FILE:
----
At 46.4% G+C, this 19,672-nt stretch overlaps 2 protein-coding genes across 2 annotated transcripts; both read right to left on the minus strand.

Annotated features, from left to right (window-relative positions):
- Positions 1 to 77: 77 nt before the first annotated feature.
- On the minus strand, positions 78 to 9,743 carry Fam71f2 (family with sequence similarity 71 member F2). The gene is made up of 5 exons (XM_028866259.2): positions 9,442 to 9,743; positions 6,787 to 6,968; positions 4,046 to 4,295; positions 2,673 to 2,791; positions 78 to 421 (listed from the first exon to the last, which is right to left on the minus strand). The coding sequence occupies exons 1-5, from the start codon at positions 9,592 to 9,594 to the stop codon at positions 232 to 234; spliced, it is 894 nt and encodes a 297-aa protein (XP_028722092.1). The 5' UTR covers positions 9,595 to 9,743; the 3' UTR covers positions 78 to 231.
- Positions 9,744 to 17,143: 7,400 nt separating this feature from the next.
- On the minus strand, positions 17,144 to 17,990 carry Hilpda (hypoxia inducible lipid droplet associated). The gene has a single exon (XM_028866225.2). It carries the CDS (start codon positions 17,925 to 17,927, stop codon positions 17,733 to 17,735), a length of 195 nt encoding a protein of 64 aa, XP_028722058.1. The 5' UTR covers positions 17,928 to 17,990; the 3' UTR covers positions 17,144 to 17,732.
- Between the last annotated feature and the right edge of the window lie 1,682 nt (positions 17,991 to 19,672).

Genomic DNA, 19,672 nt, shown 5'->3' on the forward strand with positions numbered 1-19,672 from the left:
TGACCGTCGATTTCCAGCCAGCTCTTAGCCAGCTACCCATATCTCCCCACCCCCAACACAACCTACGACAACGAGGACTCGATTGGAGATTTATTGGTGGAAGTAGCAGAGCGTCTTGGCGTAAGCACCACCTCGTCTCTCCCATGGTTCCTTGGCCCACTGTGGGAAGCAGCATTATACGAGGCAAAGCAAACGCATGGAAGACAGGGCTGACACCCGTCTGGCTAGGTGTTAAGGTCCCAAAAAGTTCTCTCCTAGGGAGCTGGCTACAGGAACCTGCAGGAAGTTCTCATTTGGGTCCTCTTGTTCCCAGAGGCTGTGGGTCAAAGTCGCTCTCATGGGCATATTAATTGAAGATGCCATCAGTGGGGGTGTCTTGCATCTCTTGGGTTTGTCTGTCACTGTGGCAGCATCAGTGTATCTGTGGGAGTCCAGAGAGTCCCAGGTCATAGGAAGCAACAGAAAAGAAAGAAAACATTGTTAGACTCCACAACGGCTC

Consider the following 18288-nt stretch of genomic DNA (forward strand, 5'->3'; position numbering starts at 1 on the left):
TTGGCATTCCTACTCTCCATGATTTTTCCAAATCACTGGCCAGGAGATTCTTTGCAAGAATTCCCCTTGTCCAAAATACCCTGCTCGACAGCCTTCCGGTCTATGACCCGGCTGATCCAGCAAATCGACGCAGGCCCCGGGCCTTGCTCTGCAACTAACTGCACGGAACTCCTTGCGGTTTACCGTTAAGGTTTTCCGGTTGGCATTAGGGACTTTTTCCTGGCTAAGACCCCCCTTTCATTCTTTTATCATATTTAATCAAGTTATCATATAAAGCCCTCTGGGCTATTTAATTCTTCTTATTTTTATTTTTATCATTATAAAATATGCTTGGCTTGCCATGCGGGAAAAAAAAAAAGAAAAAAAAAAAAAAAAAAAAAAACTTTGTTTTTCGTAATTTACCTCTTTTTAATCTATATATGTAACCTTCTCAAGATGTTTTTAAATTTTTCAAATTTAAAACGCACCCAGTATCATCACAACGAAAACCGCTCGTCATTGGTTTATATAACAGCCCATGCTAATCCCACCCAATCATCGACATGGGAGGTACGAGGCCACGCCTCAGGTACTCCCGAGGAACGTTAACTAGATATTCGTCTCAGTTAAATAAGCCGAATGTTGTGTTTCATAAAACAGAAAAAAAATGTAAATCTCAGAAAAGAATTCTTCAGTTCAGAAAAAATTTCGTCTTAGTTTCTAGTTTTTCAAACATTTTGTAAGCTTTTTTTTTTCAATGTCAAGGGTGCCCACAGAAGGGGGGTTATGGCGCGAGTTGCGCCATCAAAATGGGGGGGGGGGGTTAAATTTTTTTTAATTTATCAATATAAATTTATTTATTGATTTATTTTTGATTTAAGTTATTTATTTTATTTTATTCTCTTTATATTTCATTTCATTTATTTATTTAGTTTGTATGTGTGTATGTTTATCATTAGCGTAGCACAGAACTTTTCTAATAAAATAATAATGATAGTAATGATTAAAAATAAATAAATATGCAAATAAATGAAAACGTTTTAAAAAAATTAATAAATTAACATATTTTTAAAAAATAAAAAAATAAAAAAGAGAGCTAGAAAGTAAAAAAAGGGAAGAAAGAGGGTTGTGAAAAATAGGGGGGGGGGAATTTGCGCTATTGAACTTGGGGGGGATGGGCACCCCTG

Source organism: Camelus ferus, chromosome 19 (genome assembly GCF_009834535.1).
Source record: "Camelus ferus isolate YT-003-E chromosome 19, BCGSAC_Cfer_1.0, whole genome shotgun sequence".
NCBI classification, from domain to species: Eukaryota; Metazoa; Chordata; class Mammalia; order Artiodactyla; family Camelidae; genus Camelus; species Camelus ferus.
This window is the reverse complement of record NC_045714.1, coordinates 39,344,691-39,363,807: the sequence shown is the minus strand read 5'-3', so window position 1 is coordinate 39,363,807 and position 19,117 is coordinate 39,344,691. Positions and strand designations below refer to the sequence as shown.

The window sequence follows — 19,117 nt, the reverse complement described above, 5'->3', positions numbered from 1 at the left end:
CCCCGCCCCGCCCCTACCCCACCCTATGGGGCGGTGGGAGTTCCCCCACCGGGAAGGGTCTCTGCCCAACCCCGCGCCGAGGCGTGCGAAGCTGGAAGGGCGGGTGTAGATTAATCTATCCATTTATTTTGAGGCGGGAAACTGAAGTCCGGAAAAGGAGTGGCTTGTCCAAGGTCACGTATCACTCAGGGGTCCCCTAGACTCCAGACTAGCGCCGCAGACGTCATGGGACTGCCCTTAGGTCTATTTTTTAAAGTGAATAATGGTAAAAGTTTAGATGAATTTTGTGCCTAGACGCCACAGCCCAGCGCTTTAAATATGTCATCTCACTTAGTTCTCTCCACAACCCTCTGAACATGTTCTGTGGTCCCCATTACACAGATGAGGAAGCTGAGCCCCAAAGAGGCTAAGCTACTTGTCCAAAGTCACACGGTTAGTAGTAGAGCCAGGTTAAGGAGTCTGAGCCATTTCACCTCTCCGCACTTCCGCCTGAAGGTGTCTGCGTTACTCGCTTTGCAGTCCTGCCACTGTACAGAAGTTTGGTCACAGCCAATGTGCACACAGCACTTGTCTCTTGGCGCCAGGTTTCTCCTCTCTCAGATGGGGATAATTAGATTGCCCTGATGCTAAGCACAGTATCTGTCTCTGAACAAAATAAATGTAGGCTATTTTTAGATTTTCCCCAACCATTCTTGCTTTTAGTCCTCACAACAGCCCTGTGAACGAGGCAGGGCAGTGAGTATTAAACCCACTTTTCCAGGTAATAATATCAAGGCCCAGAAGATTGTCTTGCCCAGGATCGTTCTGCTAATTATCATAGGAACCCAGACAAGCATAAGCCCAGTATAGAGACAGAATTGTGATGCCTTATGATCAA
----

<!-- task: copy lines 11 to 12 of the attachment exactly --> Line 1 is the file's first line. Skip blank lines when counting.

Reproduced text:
TTGGCATTCCTACTCTCCATGATTTTTCCAAATCACTGGCCAGGAGATTCTTTGCAAGAATTCCCCTTGTCCAAAATACCCTGCTCGACAGCCTTCCGGTCTATGACCCGGCTGATCCAGCAAATCGACGCAGGCCCCGGGCCTTGCTCTGCAACTAACTGCACGGAACTCCTTGCGGTTTACCGTTAAGGTTTTCCGGTTGGCATTAGGGACTTTTTCCTGGCTAAGACCCCCCTTTCATTCTTTTATCATATTTAATCAAGTTATCATATAAAGCCCTCTGGGCTATTTAATTCTTCTTATTTTTATTTTTATCATTATAAAATATGCTTGGCTTGCCATGCGGGAAAAAAAAAAAGAAAAAAAAAAAAAAAAAAAAAAACTTTGTTTTTCGTAATTTACCTCTTTTTAATCTATATATGTAACCTTCTCAAGATGTTTTTAAATTTTTCAAATTTAAAACGCACCCAGTATCATCACAACGAAAACCGCTCGTCATTGGTTTATATAACAGCCCATGCTAATCCCACCCAATCATCGACATGGGAGGTACGAGGCCACGCCTCAGGTACTCCCGAGGAACGTTAACTAGATATTCGTCTCAGTTAAATAAGCCGAATGTTGTGTTTCATAAAACAGAAAAAAAATGTAAATCTCAGAAAAGAATTCTTCAGTTCAGAAAAAATTTCGTCTTAGTTTCTAGTTTTTCAAACATTTTGTAAGCTTTTTTTTTTCAATGTCAAGGGTGCCCACAGAAGGGGGGTTATGGCGCGAGTTGCGCCATCAAAATGGGGGGGGGGGGTTAAATTTTTTTTAATTTATCAATATAAATTTATTTATTGATTTATTTTTGATTTAAGTTATTTATTTTATTTTATTCTCTTTATATTTCATTTCATTTATTTATTTAGTTTGTATGTGTGTATGTTTATCATTAGCGTAGCACAGAACTTTTCTAATAAAATAATAATGATAGTAATGATTAAAAATAAATAAATATGCAAATAAATGAAAACGTTTTAAAAAAATTAATAAATTAACATATTTTTAAAAAATAAAAAAATAAAAAAGAGAGCTAGAAAGTAAAAAAAGGGAAGAAAGAGGGTTGTGAAAAATAGGGGGGGGGGAATTTGCGCTATTGAACTTGGGGGGGATGGGCACCCCTG

Source organism: Camelus ferus, chromosome 19 (genome assembly GCF_009834535.1).